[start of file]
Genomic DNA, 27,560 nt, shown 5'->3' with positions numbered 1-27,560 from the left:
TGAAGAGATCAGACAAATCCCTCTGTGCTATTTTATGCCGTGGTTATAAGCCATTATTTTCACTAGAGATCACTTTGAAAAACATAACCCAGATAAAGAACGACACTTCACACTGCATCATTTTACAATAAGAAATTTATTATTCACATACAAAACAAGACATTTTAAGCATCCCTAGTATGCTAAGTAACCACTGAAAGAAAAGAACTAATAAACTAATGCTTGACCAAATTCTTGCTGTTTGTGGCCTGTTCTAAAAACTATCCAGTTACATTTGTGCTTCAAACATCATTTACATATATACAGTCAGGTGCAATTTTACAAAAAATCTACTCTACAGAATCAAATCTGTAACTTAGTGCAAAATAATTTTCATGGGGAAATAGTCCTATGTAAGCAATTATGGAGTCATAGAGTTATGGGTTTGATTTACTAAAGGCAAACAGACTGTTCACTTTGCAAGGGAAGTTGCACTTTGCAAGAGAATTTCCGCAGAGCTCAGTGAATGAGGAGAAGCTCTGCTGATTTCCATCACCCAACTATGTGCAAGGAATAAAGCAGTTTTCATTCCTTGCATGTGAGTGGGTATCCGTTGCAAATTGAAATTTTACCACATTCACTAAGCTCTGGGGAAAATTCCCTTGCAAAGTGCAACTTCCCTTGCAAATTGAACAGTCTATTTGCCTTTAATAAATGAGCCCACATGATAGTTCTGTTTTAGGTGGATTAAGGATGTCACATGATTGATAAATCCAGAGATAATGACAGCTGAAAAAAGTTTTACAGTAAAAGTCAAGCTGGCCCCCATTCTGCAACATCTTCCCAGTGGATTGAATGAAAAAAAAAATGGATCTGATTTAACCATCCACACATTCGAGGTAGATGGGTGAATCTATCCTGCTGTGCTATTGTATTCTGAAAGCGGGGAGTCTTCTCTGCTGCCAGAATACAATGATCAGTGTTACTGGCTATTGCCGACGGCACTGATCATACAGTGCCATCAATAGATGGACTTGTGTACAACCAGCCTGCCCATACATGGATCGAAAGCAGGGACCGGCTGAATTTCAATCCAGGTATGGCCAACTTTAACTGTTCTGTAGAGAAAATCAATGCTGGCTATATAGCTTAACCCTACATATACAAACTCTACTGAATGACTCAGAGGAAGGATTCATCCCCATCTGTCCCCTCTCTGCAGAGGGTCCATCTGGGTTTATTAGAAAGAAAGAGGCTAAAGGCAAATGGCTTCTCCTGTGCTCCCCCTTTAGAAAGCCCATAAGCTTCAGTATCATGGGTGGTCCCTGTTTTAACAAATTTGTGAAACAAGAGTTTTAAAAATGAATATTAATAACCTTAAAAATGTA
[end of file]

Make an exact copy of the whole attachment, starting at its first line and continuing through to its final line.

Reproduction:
Genomic DNA, 27,560 nt, shown 5'->3' with positions numbered 1-27,560 from the left:
TGAAGAGATCAGACAAATCCCTCTGTGCTATTTTATGCCGTGGTTATAAGCCATTATTTTCACTAGAGATCACTTTGAAAAACATAACCCAGATAAAGAACGACACTTCACACTGCATCATTTTACAATAAGAAATTTATTATTCACATACAAAACAAGACATTTTAAGCATCCCTAGTATGCTAAGTAACCACTGAAAGAAAAGAACTAATAAACTAATGCTTGACCAAATTCTTGCTGTTTGTGGCCTGTTCTAAAAACTATCCAGTTACATTTGTGCTTCAAACATCATTTACATATATACAGTCAGGTGCAATTTTACAAAAAATCTACTCTACAGAATCAAATCTGTAACTTAGTGCAAAATAATTTTCATGGGGAAATAGTCCTATGTAAGCAATTATGGAGTCATAGAGTTATGGGTTTGATTTACTAAAGGCAAACAGACTGTTCACTTTGCAAGGGAAGTTGCACTTTGCAAGAGAATTTCCGCAGAGCTCAGTGAATGAGGAGAAGCTCTGCTGATTTCCATCACCCAACTATGTGCAAGGAATAAAGCAGTTTTCATTCCTTGCATGTGAGTGGGTATCCGTTGCAAATTGAAATTTTACCACATTCACTAAGCTCTGGGGAAAATTCCCTTGCAAAGTGCAACTTCCCTTGCAAATTGAACAGTCTATTTGCCTTTAATAAATGAGCCCACATGATAGTTCTGTTTTAGGTGGATTAAGGATGTCACATGATTGATAAATCCAGAGATAATGACAGCTGAAAAAAGTTTTACAGTAAAAGTCAAGCTGGCCCCCATTCTGCAACATCTTCCCAGTGGATTGAATGAAAAAAAAAATGGATCTGATTTAACCATCCACACATTCGAGGTAGATGGGTGAATCTATCCTGCTGTGCTATTGTATTCTGAAAGCGGGGAGTCTTCTCTGCTGCCAGAATACAATGATCAGTGTTACTGGCTATTGCCGACGGCACTGATCATACAGTGCCATCAATAGATGGACTTGTGTACAACCAGCCTGCCCATACATGGATCGAAAGCAGGGACCGGCTGAATTTCAATCCAGGTATGGCCAACTTTAACTGTTCTGTAGAGAAAATCAATGCTGGCTATATAGCTTAACCCTACATATACAAACTCTACTGAATGACTCAGAGGAAGGATTCATCCCCATCTGTCCCCTCTCTGCAGAGGGTCCATCTGGGTTTATTAGAAAGAAAGAGGCTAAAGGCAAATGGCTTCTCCTGTGCTCCCCCTTTAGAAAGCCCATAAGCTTCAGTATCATGGGTGGTCCCTGTTTTAACAAATTTGTGAAACAAGAGTTTTAAAAATGAATATTAATAACCTTAAAAATGTA